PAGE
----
03-16-03 20:08
No 417668
      Worth a try with O2?     

If one were to give it a wack with O2 and Palladium Nitrate is there any reason to believe that CuSo4 would not be an effective co-catalyst?
(Chief Bee)
03-16-03 23:45
No 417762
User Picture 
      Isosafrole Wacker - MDP2P in 69% yield
(Rated as: good read)

This german article discusses the Wacker oxidation in detail, and tells us that anethole can be oxidized to 4-MeO-P2P in 55% yield and isosafrole to MDP2P in 69% yield. P2P can be had from 3-phenylpropene (allylbenzene), 1-chloro-3-phenylpropene and 2-chloro-3-phenylpropene in 76%, 25% and 22% repectively.

Katalytische Umsetzungen von Olefinen an Platinmetall-Verbindungen
J. Smidt
Angew. Chem. 71(5), 176-182 (1959) (
(Hive Bee)
03-17-03 03:43
No 417853
User Picture 
      Worth a try with O2     

Triton I believe it was Ritter that sugested running O2 wacker slightly acidic. I started thinking about this same thing yesterday. Trying an O2 under slightly acidic conditions. Just need to get some CuSO4 now. Have plenty of CuCl though.
H2O2 is will shoot you into the side reactions creating polymers.

"Sometimes I sits and thinks, and sometimes I just sits." Satchel Paige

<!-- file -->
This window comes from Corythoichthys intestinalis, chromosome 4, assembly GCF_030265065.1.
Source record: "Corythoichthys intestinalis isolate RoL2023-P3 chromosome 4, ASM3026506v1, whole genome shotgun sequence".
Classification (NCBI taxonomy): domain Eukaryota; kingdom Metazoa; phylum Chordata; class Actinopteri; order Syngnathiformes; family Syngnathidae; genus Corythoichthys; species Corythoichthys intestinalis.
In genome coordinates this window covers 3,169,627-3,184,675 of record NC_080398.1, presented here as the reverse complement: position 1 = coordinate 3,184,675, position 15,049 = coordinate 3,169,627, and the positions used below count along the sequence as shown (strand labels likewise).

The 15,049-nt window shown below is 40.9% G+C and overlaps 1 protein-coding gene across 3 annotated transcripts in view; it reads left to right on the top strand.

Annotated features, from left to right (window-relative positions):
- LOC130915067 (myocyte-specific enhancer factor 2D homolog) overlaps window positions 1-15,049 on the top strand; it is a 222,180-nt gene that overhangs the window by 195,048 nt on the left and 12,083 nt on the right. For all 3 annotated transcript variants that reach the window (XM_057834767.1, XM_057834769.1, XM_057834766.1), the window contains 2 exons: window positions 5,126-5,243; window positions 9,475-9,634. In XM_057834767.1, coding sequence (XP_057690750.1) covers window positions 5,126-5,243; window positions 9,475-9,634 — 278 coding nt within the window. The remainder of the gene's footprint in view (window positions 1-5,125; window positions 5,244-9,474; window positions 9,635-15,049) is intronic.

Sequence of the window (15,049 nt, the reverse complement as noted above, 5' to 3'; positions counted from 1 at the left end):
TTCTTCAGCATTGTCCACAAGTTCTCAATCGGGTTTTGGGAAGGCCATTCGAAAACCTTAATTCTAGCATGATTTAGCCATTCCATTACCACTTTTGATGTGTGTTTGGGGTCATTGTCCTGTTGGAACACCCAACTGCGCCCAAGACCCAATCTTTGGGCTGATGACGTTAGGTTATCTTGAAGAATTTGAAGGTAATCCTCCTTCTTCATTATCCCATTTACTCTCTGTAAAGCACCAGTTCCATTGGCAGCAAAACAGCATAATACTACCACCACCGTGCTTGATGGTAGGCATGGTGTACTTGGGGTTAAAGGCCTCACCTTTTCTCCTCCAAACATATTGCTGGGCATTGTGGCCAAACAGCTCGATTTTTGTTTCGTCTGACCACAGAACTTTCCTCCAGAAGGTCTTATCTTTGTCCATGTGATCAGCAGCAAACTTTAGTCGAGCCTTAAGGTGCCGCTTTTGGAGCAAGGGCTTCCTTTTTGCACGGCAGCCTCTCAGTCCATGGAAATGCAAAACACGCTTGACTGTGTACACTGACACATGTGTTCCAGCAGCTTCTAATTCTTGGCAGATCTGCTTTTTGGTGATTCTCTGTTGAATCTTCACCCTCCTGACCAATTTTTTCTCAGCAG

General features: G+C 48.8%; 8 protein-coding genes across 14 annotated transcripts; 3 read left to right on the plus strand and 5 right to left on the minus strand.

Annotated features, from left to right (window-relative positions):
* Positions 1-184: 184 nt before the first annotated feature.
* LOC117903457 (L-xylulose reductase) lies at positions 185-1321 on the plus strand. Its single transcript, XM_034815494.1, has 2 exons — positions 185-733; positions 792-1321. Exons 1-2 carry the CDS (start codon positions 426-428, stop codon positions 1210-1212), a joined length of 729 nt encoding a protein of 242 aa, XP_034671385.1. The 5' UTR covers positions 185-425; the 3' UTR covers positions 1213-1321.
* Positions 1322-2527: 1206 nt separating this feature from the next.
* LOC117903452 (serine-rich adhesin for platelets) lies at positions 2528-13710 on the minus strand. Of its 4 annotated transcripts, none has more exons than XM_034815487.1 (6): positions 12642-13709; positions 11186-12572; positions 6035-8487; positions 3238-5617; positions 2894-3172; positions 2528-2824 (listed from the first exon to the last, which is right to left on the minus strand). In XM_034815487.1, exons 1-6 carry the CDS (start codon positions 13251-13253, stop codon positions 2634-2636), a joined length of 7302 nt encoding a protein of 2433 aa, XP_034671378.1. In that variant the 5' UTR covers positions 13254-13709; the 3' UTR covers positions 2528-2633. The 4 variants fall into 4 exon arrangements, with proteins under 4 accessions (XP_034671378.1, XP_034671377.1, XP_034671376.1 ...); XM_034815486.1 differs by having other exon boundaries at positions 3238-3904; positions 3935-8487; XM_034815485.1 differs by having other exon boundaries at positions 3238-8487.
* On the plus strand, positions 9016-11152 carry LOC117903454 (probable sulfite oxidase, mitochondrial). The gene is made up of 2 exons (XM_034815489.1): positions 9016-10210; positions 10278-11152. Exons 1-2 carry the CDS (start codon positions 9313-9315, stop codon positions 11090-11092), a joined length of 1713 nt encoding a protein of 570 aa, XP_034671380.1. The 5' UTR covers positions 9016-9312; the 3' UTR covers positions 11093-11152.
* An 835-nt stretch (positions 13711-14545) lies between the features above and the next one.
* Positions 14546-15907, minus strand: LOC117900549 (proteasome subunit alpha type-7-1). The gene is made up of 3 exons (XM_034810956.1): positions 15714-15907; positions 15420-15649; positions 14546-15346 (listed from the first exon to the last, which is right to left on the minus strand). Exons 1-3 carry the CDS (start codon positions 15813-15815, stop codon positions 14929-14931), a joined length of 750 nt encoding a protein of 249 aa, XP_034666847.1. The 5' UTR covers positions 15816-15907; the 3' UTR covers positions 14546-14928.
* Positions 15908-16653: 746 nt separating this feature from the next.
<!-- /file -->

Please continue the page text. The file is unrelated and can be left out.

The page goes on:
(Hive Bee)
03-17-03 04:02
No 417861
      Here's Another Wacker angle:     

I posted this before: Patent US3370073. It's your typical Pd Wacker EXCEPT that the H2O is added AFTER mixing the Safrole, Benzoquinone, and Pd catalyst all together upfront. Supposed to increase yield a bunch....
Once it gets a few degrees warmer outdoors, SWIM will be trying this out!
(Chief Bee)
03-26-03 02:50
No 421295
User Picture 
      Wacker oxidation of Propenylbenzenes
(Rated as: excellent)

It has been found that the ratio of P2P to P1P formed in the wacker oxidation of various propenylbenzenes is proportional to the reaction temperature (the higher the temperature, the more P2P is formed), and when it comes to different ring substituents, it seems like electron-withdrawing substituents (CF3, Br, NO2 etc) favor the formation of P2P's, while electron-donating ones (OH, OCH3, NH2 etc) favor propiophenones. Isosafrole is likely to give around 50% of each extrapolated from this table.

Substituents - Propiophenone (P1P) - Phenylacetone (P2P)

4-CF3 - 5% - 95% 
4-H - 12% - 88%